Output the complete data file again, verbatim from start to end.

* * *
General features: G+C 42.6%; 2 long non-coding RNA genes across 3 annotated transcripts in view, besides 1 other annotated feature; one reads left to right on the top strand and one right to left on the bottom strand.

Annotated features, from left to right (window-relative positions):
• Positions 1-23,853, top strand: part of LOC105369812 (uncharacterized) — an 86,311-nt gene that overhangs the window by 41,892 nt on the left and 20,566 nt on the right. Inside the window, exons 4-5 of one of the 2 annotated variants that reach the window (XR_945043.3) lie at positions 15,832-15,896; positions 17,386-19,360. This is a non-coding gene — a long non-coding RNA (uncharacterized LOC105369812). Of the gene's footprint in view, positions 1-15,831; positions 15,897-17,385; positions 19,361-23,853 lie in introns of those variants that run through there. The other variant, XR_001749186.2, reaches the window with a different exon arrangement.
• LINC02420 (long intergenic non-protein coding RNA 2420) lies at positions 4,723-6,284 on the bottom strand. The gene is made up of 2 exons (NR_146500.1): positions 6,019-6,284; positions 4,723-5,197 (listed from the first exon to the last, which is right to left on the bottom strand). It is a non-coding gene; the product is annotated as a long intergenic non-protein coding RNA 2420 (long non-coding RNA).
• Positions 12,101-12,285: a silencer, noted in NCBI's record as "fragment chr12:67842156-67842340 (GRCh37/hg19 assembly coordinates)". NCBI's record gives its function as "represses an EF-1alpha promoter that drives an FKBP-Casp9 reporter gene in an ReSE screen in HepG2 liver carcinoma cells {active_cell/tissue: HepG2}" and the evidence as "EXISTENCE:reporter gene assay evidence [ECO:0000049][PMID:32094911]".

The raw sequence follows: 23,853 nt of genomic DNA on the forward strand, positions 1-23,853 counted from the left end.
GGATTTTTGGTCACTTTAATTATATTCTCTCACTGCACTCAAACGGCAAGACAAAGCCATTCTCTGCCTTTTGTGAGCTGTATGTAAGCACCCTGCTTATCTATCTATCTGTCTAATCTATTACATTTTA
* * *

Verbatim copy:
General features: G+C 42.6%; 2 long non-coding RNA genes across 3 annotated transcripts in view, besides 1 other annotated feature; one reads left to right on the top strand and one right to left on the bottom strand.

Annotated features, from left to right (window-relative positions):
• Positions 1-23,853, top strand: part of LOC105369812 (uncharacterized) — an 86,311-nt gene that overhangs the window by 41,892 nt on the left and 20,566 nt on the right. Inside the window, exons 4-5 of one of the 2 annotated variants that reach the window (XR_945043.3) lie at positions 15,832-15,896; positions 17,386-19,360. This is a non-coding gene — a long non-coding RNA (uncharacterized LOC105369812). Of the gene's footprint in view, positions 1-15,831; positions 15,897-17,385; positions 19,361-23,853 lie in introns of those variants that run through there. The other variant, XR_001749186.2, reaches the window with a different exon arrangement.
• LINC02420 (long intergenic non-protein coding RNA 2420) lies at positions 4,723-6,284 on the bottom strand. The gene is made up of 2 exons (NR_146500.1): positions 6,019-6,284; positions 4,723-5,197 (listed from the first exon to the last, which is right to left on the bottom strand). It is a non-coding gene; the product is annotated as a long intergenic non-protein coding RNA 2420 (long non-coding RNA).
• Positions 12,101-12,285: a silencer, noted in NCBI's record as "fragment chr12:67842156-67842340 (GRCh37/hg19 assembly coordinates)". NCBI's record gives its function as "represses an EF-1alpha promoter that drives an FKBP-Casp9 reporter gene in an ReSE screen in HepG2 liver carcinoma cells {active_cell/tissue: HepG2}" and the evidence as "EXISTENCE:reporter gene assay evidence [ECO:0000049][PMID:32094911]".

The raw sequence follows: 23,853 nt of genomic DNA on the forward strand, positions 1-23,853 counted from the left end.
GGATTTTTGGTCACTTTAATTATATTCTCTCACTGCACTCAAACGGCAAGACAAAGCCATTCTCTGCCTTTTGTGAGCTGTATGTAAGCACCCTGCTTATCTATCTATCTGTCTAATCTATTACATTTTA